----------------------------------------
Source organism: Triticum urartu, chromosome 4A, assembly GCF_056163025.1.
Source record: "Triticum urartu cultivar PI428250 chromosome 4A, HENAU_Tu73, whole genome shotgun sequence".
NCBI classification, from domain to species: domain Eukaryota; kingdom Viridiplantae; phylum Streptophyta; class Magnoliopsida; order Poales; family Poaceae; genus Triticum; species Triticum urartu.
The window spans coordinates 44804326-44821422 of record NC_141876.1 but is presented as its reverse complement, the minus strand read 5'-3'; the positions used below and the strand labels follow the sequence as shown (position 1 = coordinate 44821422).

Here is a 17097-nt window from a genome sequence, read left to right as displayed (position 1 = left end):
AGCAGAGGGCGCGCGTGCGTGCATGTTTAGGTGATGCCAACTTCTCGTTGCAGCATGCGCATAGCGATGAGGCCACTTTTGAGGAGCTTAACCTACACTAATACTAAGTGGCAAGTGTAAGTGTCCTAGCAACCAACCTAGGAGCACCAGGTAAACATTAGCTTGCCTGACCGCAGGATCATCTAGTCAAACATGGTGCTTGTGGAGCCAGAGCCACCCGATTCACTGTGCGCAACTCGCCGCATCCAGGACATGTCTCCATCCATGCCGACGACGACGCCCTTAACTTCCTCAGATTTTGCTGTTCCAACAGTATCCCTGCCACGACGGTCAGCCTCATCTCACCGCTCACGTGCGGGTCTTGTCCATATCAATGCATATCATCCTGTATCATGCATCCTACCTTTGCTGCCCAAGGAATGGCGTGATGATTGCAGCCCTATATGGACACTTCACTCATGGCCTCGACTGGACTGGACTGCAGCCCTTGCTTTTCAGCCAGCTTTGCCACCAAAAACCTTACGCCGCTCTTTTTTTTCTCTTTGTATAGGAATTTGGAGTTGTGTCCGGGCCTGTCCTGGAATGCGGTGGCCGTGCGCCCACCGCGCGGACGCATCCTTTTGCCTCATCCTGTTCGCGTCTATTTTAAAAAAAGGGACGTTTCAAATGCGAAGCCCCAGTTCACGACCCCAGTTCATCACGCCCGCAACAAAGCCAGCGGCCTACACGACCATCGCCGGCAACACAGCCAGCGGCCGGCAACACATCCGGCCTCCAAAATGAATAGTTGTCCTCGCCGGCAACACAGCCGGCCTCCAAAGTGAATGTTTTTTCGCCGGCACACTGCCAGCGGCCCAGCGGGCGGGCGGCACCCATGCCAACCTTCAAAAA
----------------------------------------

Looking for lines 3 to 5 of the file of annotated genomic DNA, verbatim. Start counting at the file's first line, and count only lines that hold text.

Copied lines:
NCBI classification, from domain to species: domain Eukaryota; kingdom Viridiplantae; phylum Streptophyta; class Magnoliopsida; order Poales; family Poaceae; genus Triticum; species Triticum urartu.
The window spans coordinates 44804326-44821422 of record NC_141876.1 but is presented as its reverse complement, the minus strand read 5'-3'; the positions used below and the strand labels follow the sequence as shown (position 1 = coordinate 44821422).

Here is a 17097-nt window from a genome sequence, read left to right as displayed (position 1 = left end):